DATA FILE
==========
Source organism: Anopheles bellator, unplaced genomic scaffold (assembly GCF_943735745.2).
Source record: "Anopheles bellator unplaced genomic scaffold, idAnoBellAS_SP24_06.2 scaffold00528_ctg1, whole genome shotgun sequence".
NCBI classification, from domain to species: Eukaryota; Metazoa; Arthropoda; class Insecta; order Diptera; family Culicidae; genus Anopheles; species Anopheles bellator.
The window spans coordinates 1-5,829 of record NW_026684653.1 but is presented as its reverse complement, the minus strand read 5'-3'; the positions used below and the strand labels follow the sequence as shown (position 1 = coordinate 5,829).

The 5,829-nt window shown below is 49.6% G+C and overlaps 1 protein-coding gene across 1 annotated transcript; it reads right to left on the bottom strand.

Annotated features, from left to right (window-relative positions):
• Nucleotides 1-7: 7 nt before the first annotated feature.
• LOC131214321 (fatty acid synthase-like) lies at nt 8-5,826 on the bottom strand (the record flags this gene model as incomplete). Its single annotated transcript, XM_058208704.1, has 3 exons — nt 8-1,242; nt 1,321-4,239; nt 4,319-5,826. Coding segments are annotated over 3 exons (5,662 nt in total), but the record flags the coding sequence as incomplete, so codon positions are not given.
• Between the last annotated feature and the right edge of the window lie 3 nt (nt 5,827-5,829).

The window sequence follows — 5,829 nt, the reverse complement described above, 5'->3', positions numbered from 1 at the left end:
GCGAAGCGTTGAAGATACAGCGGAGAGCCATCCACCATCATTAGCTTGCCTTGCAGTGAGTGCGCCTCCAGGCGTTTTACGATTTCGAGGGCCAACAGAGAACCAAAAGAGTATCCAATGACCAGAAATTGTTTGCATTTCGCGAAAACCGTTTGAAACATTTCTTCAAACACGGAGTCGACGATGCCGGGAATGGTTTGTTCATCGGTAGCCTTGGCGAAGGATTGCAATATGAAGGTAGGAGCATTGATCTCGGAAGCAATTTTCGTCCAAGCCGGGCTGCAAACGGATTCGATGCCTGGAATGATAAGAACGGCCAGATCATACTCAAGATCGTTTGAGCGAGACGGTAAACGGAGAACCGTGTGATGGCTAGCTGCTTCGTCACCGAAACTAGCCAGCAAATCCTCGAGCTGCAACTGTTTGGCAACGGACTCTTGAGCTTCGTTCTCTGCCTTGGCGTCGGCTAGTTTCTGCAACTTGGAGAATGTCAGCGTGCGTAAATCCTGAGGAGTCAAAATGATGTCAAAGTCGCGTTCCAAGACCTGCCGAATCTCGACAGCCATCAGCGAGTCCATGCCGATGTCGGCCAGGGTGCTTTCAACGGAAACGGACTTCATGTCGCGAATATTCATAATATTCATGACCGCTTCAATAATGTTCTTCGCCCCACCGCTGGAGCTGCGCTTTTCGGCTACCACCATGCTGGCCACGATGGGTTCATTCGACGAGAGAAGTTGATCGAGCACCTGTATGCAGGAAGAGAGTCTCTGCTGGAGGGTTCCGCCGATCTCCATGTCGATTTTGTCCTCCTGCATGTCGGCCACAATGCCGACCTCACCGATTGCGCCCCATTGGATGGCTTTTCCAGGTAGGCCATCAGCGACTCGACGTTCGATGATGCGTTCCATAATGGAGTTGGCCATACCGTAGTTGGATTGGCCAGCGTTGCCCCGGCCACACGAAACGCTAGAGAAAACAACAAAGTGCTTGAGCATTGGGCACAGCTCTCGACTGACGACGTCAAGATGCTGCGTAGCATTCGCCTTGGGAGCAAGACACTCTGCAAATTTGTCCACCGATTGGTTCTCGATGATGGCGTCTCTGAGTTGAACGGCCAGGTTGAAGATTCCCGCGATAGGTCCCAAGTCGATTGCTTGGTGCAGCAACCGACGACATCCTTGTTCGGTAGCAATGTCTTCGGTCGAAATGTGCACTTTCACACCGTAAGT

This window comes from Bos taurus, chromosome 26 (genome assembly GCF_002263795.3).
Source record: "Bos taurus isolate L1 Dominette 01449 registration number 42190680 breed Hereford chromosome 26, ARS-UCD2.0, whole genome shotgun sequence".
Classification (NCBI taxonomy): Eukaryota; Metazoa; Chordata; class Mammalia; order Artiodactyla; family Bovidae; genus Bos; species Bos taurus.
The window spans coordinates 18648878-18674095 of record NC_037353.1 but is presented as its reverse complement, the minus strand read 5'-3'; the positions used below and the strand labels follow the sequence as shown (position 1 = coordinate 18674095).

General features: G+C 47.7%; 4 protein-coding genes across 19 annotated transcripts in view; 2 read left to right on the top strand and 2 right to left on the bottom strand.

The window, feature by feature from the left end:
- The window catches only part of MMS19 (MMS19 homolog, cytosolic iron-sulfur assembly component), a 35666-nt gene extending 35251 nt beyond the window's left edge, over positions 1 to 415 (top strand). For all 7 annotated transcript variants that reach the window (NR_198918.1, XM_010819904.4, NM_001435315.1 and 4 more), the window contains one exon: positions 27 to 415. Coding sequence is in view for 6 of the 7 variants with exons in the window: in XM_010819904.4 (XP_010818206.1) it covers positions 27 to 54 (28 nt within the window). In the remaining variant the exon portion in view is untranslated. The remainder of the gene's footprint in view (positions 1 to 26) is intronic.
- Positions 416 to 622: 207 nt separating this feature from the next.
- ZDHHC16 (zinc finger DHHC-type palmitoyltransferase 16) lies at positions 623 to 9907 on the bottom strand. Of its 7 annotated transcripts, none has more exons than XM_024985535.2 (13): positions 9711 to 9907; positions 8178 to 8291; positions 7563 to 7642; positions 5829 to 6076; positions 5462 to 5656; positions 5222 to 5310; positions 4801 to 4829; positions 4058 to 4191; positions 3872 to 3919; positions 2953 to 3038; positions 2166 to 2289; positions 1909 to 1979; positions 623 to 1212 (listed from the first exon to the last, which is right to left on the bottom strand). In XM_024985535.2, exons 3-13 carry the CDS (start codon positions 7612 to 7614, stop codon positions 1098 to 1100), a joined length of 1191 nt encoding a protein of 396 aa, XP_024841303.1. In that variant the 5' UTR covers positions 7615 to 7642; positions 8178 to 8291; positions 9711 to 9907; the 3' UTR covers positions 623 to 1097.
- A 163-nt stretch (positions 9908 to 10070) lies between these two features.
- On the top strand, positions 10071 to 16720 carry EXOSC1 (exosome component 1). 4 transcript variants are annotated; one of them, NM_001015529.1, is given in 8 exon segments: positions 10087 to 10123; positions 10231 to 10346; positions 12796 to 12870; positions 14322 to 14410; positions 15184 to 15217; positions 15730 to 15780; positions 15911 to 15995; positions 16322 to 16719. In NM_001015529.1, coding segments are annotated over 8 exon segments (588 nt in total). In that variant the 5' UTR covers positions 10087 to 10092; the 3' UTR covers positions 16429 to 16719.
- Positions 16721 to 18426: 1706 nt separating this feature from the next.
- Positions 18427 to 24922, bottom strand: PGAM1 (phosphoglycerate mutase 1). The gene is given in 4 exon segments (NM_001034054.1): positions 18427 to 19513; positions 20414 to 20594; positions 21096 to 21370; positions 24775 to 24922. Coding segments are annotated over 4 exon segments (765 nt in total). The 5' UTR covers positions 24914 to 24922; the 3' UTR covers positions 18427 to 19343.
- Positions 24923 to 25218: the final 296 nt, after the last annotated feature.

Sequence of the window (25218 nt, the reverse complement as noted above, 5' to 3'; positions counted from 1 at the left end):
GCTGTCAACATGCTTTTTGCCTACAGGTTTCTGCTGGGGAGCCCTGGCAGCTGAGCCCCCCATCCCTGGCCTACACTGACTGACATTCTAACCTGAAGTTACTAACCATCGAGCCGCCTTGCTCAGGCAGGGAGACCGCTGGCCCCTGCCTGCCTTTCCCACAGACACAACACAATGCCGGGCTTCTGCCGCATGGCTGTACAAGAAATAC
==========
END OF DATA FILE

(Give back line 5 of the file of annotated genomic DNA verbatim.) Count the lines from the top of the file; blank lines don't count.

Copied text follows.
The 5,829-nt window shown below is 49.6% G+C and overlaps 1 protein-coding gene across 1 annotated transcript; it reads right to left on the bottom strand.